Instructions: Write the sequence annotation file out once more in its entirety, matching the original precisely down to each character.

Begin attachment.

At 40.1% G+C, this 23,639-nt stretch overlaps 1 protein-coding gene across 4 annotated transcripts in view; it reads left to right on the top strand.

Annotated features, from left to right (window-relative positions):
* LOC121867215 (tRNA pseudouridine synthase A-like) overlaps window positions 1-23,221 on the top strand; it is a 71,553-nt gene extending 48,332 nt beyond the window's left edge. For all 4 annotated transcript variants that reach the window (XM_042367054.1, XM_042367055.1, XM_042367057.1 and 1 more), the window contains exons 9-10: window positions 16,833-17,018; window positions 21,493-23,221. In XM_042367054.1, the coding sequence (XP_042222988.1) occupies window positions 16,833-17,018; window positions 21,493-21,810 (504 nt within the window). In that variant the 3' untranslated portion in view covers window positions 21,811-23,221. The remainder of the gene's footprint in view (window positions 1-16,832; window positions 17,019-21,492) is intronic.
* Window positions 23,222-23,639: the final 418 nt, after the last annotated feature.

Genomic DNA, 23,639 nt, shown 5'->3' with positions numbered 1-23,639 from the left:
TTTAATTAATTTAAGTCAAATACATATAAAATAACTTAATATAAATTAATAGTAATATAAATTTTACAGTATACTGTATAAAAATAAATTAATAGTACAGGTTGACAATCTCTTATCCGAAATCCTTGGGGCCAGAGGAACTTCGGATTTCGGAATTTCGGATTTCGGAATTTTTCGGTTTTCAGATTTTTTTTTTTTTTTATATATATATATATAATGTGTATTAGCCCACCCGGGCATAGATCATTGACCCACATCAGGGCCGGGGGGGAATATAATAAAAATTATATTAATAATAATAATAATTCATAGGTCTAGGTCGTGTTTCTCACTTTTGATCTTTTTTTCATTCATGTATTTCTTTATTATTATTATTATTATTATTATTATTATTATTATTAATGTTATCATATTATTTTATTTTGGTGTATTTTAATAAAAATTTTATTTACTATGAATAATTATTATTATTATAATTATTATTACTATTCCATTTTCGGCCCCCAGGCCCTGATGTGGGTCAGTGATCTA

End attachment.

At 40.1% G+C, this 23,639-nt stretch overlaps 1 protein-coding gene across 4 annotated transcripts in view; it reads left to right on the top strand.

Annotated features, from left to right (window-relative positions):
* LOC121867215 (tRNA pseudouridine synthase A-like) overlaps window positions 1-23,221 on the top strand; it is a 71,553-nt gene extending 48,332 nt beyond the window's left edge. For all 4 annotated transcript variants that reach the window (XM_042367054.1, XM_042367055.1, XM_042367057.1 and 1 more), the window contains exons 9-10: window positions 16,833-17,018; window positions 21,493-23,221. In XM_042367054.1, the coding sequence (XP_042222988.1) occupies window positions 16,833-17,018; window positions 21,493-21,810 (504 nt within the window). In that variant the 3' untranslated portion in view covers window positions 21,811-23,221. The remainder of the gene's footprint in view (window positions 1-16,832; window positions 17,019-21,492) is intronic.
* Window positions 23,222-23,639: the final 418 nt, after the last annotated feature.

Genomic DNA, 23,639 nt, shown 5'->3' with positions numbered 1-23,639 from the left:
TTTAATTAATTTAAGTCAAATACATATAAAATAACTTAATATAAATTAATAGTAATATAAATTTTACAGTATACTGTATAAAAATAAATTAATAGTACAGGTTGACAATCTCTTATCCGAAATCCTTGGGGCCAGAGGAACTTCGGATTTCGGAATTTCGGATTTCGGAATTTTTCGGTTTTCAGATTTTTTTTTTTTTTTATATATATATATATAATGTGTATTAGCCCACCCGGGCATAGATCATTGACCCACATCAGGGCCGGGGGGGAATATAATAAAAATTATATTAATAATAATAATAATTCATAGGTCTAGGTCGTGTTTCTCACTTTTGATCTTTTTTTCATTCATGTATTTCTTTATTATTATTATTATTATTATTATTATTATTATTATTAATGTTATCATATTATTTTATTTTGGTGTATTTTAATAAAAATTTTATTTACTATGAATAATTATTATTATTATAATTATTATTACTATTCCATTTTCGGCCCCCAGGCCCTGATGTGGGTCAGTGATCTA